The use of short-selling bans in different countries has greatly caught the attention of policy modelling. Our study is among the first studies to try to explain the phenomenon of different bank price reactions in terms of country and stock market conditions, looking at both the stock price reaction and risk. Overall, our findings suggest that the impacts of these bans on overall market efficiency were heterogeneous and, in most cases, modest for the countries analysed. Indeed, either we do not observe any improvements or the improvements are only short-lived. For the first time, we document that banks react differently to ban restrictions mostly because of differences in terms of their fundamental factors (balance sheet indicators). Given that Us and Asia-Pacific banks react differently to a ban on short selling depending on the particular financial structure of each market, when taking these actions, policy makers should consider which firm characteristics are most important and should pay attention to whether these interventions are effective in the market. Moreover, short-selling restrictions did not contribute to containing the volatility of the financial stocks subjected to the bans; on the contrary, our results indicate that negative volatility increased in some countries.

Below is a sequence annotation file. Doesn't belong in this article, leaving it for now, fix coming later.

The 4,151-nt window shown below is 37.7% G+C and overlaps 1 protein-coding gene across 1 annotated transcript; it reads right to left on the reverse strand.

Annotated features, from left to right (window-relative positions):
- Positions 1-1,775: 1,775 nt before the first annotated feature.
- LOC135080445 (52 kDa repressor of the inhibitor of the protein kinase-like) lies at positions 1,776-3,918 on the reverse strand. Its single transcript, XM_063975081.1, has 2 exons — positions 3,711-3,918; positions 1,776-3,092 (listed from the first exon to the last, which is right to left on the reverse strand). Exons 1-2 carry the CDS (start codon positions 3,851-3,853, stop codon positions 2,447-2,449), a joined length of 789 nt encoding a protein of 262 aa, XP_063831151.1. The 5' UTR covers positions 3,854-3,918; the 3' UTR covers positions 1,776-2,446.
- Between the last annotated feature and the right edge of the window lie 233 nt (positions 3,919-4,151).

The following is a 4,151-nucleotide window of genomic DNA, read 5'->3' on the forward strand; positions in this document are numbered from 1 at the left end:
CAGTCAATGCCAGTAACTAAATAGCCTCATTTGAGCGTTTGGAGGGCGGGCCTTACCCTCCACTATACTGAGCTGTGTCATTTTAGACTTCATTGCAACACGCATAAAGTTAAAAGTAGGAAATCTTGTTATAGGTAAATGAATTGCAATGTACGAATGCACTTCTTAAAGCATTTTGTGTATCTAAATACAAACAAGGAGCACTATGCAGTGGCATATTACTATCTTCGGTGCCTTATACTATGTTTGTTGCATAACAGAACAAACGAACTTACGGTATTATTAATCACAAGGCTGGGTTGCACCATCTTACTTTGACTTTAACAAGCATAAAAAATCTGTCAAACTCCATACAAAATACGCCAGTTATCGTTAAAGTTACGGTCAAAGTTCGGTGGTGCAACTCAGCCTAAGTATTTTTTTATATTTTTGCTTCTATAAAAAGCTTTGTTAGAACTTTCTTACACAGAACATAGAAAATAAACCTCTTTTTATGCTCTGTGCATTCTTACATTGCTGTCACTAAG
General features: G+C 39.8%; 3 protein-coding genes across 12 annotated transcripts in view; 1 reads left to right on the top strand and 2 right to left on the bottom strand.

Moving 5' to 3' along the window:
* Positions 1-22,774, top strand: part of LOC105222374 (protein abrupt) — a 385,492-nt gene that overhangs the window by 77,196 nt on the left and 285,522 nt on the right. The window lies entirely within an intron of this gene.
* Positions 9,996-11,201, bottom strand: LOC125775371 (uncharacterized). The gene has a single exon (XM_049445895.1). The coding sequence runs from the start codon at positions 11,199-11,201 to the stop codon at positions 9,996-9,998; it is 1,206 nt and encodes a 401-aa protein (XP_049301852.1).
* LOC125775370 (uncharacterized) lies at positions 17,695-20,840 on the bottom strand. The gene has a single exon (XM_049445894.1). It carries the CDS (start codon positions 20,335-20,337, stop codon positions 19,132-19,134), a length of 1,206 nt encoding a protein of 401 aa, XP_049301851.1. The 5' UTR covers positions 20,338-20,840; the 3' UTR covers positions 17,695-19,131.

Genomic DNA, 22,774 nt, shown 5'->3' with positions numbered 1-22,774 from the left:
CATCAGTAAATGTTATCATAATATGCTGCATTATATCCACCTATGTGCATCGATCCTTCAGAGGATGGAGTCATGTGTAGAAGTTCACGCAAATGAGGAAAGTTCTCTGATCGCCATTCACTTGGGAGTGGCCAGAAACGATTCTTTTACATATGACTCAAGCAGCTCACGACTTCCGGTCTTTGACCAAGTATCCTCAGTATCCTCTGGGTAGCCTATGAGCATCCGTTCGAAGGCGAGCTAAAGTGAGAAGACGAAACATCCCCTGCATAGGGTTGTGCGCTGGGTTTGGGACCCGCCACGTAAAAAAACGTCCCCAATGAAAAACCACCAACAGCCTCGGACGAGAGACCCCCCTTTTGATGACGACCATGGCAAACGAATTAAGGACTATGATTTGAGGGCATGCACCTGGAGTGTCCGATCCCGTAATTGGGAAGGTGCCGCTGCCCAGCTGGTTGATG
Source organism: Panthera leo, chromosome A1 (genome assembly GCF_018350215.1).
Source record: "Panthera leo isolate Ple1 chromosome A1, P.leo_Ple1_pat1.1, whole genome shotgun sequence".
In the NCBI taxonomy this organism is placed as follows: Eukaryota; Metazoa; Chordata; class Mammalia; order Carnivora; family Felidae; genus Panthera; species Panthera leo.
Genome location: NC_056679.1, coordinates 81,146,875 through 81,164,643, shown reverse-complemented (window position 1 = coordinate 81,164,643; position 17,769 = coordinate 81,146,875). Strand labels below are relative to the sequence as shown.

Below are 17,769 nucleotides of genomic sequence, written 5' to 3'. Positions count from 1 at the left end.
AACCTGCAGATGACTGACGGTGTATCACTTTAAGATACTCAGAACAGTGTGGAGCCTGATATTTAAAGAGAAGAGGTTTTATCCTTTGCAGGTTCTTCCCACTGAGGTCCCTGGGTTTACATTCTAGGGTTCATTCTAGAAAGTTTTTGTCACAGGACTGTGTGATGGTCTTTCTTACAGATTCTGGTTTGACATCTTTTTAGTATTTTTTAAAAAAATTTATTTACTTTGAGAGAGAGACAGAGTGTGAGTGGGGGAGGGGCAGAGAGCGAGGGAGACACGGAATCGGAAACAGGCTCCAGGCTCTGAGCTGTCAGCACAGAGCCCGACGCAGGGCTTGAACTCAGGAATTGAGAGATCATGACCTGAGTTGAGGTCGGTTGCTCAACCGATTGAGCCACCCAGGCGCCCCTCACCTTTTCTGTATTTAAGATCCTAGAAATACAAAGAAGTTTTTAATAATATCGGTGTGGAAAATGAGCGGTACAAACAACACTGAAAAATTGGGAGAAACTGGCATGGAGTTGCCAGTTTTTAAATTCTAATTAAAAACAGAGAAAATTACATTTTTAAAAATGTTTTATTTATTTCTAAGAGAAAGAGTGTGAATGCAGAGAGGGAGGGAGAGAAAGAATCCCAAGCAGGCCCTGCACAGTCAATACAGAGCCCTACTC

Previati, D.A., Galloppo, G., Aliano, M., & Paimanova, V. (2021). Why do banks react differently to short-selling bans? Evidence from the Asia-Pacific area and the United States. THE QUARTERLY REVIEW OF ECONOMICS AND FINANCE: JOURNAL OF THE MIDWEST ECONOMICS ASSOCIATION, 80, 144-158 [10.1016/j.qref.2021.01.015].